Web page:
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ROOLEE's Cancer Donation Dress & the Women Who Inspired It

Posted by Mekenna Malan on


Here at ROOLEE, we take sisterhood seriously. To help make a difference in women's lives, we've designed a special dress to help our sisters (near and far) who are diagnosed with cancer and provide them the assistance they need. This is a project that is very near and dear to our hearts and we are so excited to share it with you!

The beautiful details woven into the Kassi Darnee Dress represent the illuminating moments in our lives and are meant to remind us of the miracles along our individual journeys. The white fabric represents positivity, light, and perfection. The floral eyelet trim represents beauty, happiness, and hope. The message written on the tag, “perfect in your imperfections,” symbolizes the beautiful strength that comes from not what we look like, but the unique story that makes us who we are.

100% of the proceeds generated from the purchase of this dress will be donated directly to the Logan Cancer Center and the Foundation for Women's Cancer.  

The Kassi Darnee Dress was modeled by eight beautiful and inspiring women who have had or are currently battling cancer. We are so grateful to these women for being willing to share their stories and advice with us. Get to know them and what makes them perfect in their imperfections below!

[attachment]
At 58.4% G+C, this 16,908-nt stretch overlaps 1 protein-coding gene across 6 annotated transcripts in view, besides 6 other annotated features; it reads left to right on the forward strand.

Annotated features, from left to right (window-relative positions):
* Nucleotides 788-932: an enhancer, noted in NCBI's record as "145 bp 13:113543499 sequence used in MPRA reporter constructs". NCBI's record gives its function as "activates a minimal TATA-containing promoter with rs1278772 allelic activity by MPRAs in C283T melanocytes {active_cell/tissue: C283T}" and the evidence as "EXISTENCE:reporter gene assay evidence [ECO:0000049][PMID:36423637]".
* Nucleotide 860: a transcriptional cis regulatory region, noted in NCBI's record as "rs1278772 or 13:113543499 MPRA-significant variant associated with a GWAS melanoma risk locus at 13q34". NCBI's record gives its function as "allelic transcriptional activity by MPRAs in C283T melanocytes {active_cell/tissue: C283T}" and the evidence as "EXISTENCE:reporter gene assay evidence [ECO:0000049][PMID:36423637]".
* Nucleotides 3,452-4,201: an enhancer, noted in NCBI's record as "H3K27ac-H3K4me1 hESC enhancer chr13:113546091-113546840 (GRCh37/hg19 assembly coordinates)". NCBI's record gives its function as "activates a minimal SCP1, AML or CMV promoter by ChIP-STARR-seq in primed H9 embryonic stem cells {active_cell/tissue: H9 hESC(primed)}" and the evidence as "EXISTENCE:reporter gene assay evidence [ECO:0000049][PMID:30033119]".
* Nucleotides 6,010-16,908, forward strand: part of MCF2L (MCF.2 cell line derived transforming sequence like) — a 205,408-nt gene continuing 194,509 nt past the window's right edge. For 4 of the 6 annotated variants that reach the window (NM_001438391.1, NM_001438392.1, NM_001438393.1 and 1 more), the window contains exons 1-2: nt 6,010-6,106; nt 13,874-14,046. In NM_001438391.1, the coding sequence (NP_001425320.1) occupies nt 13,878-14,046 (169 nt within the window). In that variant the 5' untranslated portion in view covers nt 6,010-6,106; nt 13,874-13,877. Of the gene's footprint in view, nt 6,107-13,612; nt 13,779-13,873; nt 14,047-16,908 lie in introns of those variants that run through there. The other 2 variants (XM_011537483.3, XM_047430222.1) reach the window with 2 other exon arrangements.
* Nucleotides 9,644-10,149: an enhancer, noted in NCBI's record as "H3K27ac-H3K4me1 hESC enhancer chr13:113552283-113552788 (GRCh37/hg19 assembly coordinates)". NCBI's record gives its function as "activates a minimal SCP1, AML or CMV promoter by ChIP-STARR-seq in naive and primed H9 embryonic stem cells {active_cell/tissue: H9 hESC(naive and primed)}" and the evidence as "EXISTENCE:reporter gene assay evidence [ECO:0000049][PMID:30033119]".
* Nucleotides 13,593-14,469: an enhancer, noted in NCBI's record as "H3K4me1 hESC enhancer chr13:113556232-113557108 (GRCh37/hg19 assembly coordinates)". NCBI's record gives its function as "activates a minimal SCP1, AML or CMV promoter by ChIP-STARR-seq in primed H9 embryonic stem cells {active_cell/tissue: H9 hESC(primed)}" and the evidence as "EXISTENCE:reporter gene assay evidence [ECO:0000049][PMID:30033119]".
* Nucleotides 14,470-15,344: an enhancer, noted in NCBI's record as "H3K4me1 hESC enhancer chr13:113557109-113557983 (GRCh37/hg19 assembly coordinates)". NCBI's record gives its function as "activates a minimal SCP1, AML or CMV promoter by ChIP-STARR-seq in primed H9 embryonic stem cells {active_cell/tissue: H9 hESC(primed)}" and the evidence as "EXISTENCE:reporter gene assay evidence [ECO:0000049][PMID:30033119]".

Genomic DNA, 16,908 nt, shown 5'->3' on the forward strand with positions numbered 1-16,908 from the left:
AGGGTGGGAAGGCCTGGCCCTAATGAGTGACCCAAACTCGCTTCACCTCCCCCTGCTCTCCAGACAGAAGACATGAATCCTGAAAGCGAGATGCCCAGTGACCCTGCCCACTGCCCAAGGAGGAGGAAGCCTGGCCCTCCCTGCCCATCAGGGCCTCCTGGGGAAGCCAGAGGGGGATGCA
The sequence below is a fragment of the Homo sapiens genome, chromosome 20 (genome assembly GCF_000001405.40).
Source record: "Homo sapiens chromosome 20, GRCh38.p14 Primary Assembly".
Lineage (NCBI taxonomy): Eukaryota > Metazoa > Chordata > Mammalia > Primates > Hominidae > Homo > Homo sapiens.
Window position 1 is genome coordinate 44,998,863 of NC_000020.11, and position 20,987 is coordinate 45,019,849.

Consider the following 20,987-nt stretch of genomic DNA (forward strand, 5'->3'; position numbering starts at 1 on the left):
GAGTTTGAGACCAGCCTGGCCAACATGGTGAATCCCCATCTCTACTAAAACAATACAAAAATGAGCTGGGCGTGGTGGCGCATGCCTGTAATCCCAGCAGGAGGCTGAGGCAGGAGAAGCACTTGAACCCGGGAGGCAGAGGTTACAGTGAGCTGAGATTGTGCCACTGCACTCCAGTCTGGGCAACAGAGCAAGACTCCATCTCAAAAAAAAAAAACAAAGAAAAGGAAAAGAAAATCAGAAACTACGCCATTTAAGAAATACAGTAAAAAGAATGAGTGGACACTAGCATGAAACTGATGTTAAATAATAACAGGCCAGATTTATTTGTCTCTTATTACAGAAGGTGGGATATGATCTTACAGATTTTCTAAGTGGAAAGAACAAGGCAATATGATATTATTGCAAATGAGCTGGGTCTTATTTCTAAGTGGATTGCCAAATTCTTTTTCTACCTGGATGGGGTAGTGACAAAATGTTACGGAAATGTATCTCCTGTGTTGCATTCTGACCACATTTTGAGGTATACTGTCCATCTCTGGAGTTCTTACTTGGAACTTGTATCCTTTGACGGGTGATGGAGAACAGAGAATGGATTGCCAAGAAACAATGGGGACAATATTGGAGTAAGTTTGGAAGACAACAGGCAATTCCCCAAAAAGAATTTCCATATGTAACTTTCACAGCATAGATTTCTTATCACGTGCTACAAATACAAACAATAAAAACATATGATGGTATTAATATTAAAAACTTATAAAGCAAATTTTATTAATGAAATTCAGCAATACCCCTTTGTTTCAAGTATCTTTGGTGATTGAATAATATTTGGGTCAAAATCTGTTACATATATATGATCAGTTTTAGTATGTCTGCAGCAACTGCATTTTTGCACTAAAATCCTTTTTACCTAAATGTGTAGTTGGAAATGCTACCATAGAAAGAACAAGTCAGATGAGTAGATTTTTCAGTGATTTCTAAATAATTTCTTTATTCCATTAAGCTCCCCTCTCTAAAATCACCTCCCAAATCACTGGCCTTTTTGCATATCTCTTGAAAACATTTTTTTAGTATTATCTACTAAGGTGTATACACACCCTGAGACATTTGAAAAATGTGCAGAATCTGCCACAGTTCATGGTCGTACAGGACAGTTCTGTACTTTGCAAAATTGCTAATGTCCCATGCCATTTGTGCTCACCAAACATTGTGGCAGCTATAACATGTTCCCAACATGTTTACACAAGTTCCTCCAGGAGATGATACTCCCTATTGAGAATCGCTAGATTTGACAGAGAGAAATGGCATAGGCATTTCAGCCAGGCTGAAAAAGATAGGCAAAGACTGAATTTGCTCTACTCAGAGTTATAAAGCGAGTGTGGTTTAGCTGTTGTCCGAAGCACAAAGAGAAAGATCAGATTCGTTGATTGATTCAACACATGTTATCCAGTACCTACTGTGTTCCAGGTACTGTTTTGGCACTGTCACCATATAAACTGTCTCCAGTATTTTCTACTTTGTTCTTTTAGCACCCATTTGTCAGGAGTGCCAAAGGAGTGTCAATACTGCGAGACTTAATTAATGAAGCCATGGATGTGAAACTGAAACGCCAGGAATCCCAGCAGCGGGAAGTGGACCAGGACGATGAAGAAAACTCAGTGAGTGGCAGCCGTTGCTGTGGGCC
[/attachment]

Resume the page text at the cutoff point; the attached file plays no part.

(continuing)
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Darlene Pitcher

Darlene Pitcher, 56

How long have you been battling cancer?
When I was 19 I had Hodgkin's disease and was in treatment for about two years. I beat that one, then when I was 48 I was diagnosed with a rare form of colon cancer. I was a stage four and was in treatment for about three years. I went through a lot of surgeries, chemo and radiation. I was diagnosed cancer-free a few years ago and I’ve been doing really well ever since. I have my life back.

What advice do you have for someone who has been diagnosed with cancer?
Be positive. When my little boy was 10 years old he told me, “Mom, you can beat this, I believe in you. I know you can do it.” It took his strength to make my strength. I turned my life around and got positive, and just decided, "I am going to beat this." So stay positive, don’t give up, and take it one day at a time. 

What does the phrase “perfect in your imperfections” mean to you?
I’m far from perfect, and I just want to be me. And be happy with me. And love myself, and not compare myself to other people. I am my perfect self. I’ve grown stronger and I know I can be anything. 

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Darnee Neimann

Darnee Niemann, 50

How long have you been battling cancer?
A year and a half.

What has been the hardest thing you’ve had to go through?
Feeling like my time is limited, like I’m not going to be here for all the things I want to be here for. That one I’m still struggling with, but I am determined to be here.

What advice would you have for the caregivers of someone who has cancer?